And with Abraham out of the lineup, Shaun Ellis' play slipped over the second half of the season. With Abraham in the lineup in the first seven games, Ellis had nine sacks. Then in the final nine games, with Abraham hurt, Ellis had just 3.5 sacks. Ellis missed Abraham as did the whole Jets defense.
In the game that Abraham was injured, he might have had the most impressive half of pass rushing of any player in the NFL last season. He had 3.5 sacks in a little over a quarter, dominating the Eagles two Pro Bowl tackles Tra Thomas and Jon Runyan. It was an amazing performance.
Also remember in the season opener last season against the Washington Redskins, he dominated Redskins talented left tackle Chris Samuels. He finished with two sacks, stopped running back Ladell Betts for losses twice and tipped a pass.
Abraham is clearly the Jets best defensive player, and a rare talent, so to trade him at this point, with him under contract, would be counterproductive.
Ken Berger reported in Newsday on Friday - "Herman Edwards and General Manager Terry Bradway huddled at Weeb Ewbank Hall to plot extensive personnel changes, did not return several phone calls seeking comment. But a member of the organization, speaking on the condition of anonymity, confirmed that trading Abraham has been discussed as part of sweeping off-season plans to the return the team to playoff contention."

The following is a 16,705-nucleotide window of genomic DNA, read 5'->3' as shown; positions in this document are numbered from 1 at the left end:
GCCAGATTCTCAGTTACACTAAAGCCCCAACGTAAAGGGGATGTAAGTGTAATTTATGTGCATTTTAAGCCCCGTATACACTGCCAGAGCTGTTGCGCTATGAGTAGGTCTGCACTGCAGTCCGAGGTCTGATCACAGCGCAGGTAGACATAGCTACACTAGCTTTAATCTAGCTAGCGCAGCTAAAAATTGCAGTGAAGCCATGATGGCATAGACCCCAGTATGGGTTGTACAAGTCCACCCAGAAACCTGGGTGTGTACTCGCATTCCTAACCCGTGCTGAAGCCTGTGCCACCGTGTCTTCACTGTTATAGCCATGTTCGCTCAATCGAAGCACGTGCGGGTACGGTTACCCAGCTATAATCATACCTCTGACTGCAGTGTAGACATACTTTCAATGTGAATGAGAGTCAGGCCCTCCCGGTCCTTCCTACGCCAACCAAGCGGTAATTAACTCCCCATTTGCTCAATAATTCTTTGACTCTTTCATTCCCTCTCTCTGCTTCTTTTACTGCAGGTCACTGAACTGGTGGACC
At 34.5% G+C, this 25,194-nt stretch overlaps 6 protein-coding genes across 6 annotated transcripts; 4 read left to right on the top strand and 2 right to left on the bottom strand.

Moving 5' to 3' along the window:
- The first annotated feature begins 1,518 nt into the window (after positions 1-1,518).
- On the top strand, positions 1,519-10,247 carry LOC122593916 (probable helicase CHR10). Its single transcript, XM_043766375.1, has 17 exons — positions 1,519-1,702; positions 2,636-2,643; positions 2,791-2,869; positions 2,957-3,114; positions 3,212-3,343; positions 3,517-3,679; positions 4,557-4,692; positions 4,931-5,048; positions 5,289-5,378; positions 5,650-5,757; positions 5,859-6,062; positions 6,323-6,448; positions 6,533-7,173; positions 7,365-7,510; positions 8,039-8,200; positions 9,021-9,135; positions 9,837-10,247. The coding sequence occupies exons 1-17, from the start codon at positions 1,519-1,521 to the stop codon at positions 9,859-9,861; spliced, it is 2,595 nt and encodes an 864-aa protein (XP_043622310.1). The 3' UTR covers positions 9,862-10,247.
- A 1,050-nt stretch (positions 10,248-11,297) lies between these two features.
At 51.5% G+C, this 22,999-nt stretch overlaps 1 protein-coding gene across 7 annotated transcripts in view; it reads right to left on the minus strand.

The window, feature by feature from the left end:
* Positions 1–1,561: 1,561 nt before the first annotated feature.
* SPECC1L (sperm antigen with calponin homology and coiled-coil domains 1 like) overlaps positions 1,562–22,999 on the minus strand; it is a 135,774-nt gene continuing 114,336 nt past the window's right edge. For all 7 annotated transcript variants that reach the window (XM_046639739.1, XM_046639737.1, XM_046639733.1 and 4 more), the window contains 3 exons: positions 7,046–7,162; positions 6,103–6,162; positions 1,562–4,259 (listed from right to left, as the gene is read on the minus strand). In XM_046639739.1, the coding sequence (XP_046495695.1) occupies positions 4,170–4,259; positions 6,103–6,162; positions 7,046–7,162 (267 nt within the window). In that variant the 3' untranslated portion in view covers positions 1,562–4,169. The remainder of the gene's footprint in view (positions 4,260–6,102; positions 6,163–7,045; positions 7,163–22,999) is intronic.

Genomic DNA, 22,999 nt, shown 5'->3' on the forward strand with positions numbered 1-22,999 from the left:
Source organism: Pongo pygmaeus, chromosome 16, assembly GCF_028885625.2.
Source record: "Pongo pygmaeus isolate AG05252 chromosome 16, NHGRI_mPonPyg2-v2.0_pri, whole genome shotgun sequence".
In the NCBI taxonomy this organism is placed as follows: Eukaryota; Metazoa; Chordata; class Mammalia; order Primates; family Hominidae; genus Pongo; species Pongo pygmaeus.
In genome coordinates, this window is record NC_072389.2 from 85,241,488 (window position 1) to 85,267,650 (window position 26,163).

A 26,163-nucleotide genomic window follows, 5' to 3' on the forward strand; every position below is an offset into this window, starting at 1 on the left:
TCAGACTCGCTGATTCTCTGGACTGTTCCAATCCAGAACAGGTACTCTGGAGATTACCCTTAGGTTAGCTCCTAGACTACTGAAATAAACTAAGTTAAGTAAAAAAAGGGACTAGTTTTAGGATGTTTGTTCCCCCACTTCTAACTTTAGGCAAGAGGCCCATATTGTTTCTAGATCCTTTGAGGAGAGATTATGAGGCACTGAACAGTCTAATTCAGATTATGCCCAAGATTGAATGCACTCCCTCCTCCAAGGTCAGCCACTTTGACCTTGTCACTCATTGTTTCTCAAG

A high-ranking Jets official has no idea who this leak might be. But whoever it is, the concept is crazy.
Remember early last season, Edwards said that Abraham has Hall-of-Fame talent. Why would you trade a player that you think has a future in Canton?
Abraham is taking a lot of criticism now because of his disappointing 2003 season. True he deserves criticism for his DUI arrest. That was obviously irresponsible, but as far as missing significant time with a groin injury, why should he be ripped for that?
Some people have implied that Abraham doesn't deal with injuries well. That isn't fair. Remember in 2002, Abraham hurt his knee in the preseason. After missing most of training camp following knee surgery, he surprisingly returned for the season opener, and played the whole season on a gimpy knee and made the Pro Bowl.
And another reason the Jets should not trade Abraham is that Bryan Thomas had no sacks during the second half of the 2003 season starting for Abraham. None! So the idea that the team might think Thomas is ready to take over for Abraham seems like a leap of faith.
The Jets should not let Abraham go! A bad pass rush has a negative trickle down effect on a whole team. It leads to poor pass defense (i.e. - the 2003 Jets), keeps the defense on the field too long and the offense on the sidelines.
At the very least, if the Jets don't want to sign him to a long-term deal, they should keep him this year (he's under contract) and put a a tag on him (franchise or transition) next year. Let him prove over the next two years he has his act together and can stay healthy. But you can't let a player like this get away. "Abe is a special talent," said one Jets defensive lineman.
We hear the Jets new defensive line coach Denny Marcin is very excited about a chance to work with Abraham.
And the Jets should give him that chance.
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